Today more than ever, organizations are trying to understand how water availability affects their plans for new operations, and how to ensure sufficient supply to meet the business objectives of their current operations. They are starting to consider how they can do a more thorough risk analysis related to water supply and quality, just like they would in mitigating risks related to raw material supply, cyber security or political unrest.
Skroupa: From what I understand, water risk management is becoming more and more important to companies across the board. Is there a predictable course of change for water-related risks that companies can study to take action beforehand?
Tenuta: More companies are starting to incorporate water risk into their corporate strategy. They use this strategy to map out a flight path that allows them to be more resilient in the face of water availability and quality issues in areas where they’re operating or plan to operate. They also use this strategy to guide investments in technologies and digital solutions to drive reliability.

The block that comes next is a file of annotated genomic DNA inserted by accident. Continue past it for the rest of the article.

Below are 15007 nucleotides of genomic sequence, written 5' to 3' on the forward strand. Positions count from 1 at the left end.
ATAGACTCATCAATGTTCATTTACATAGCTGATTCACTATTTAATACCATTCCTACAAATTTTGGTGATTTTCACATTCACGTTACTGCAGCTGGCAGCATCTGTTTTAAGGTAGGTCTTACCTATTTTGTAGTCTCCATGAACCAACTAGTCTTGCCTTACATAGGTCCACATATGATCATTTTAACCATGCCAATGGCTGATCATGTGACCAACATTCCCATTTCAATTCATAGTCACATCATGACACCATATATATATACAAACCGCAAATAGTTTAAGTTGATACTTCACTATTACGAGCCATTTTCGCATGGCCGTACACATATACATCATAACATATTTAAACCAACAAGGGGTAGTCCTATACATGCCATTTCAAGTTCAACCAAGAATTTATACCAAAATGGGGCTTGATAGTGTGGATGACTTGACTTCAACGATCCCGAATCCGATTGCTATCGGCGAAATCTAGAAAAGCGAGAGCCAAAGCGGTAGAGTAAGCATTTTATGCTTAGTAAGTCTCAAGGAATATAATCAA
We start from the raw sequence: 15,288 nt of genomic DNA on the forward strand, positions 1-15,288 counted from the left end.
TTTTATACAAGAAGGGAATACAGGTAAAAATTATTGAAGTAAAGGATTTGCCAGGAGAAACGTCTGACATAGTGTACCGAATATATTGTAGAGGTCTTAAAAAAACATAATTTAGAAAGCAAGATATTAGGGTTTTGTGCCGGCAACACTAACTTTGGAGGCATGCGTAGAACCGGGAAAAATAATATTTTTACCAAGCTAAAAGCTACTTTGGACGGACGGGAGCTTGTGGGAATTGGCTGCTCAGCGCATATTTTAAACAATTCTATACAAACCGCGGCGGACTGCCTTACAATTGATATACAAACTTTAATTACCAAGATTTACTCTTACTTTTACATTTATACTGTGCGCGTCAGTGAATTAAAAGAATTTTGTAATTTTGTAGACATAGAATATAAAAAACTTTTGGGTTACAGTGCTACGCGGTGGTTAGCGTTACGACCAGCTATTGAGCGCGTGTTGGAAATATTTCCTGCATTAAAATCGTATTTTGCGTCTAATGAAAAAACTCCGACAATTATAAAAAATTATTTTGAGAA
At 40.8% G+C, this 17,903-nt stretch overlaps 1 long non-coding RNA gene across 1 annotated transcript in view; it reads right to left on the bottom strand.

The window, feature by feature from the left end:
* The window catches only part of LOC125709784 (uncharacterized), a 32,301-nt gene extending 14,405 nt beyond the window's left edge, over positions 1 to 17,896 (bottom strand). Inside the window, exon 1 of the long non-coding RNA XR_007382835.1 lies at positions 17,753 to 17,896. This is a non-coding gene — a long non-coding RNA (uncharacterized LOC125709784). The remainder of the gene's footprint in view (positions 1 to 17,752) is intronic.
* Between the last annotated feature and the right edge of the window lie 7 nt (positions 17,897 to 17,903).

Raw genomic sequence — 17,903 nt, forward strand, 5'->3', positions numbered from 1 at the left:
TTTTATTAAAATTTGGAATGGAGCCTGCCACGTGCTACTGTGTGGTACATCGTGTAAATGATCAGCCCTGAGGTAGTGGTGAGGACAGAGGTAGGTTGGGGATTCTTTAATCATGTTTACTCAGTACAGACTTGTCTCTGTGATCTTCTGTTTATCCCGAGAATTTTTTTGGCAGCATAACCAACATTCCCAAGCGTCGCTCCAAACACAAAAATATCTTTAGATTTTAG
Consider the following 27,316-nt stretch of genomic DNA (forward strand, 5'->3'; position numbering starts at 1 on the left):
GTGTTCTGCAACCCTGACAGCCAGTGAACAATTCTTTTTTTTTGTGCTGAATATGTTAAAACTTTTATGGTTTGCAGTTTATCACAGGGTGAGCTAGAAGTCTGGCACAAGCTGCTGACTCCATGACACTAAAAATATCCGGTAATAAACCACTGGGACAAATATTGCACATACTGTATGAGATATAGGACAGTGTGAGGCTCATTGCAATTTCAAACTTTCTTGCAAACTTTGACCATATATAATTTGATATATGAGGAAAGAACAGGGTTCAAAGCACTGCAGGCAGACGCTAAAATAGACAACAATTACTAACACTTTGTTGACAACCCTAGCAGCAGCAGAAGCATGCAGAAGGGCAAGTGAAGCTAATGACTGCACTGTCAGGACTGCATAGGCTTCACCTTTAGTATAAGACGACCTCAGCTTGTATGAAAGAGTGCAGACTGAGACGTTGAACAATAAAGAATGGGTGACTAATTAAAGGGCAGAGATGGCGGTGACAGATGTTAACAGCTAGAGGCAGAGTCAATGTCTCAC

Companies are trying to decouple water from growth, and do it reliably, so that they don’t have challenges or issues in meeting their growth targets.
Skroupa: Is it even a feasible question to ask if company can avoid a water-related risk?
Tenuta: Yes, if you follow a disciplined approach. First, you must be aware of the issues we’ve talked about up to this point. Second, you need the ability to gather data and information on how you use water in your business. And third is risk modeling, where you start to understand what current factors affect your water use and how will they affect your business in the future.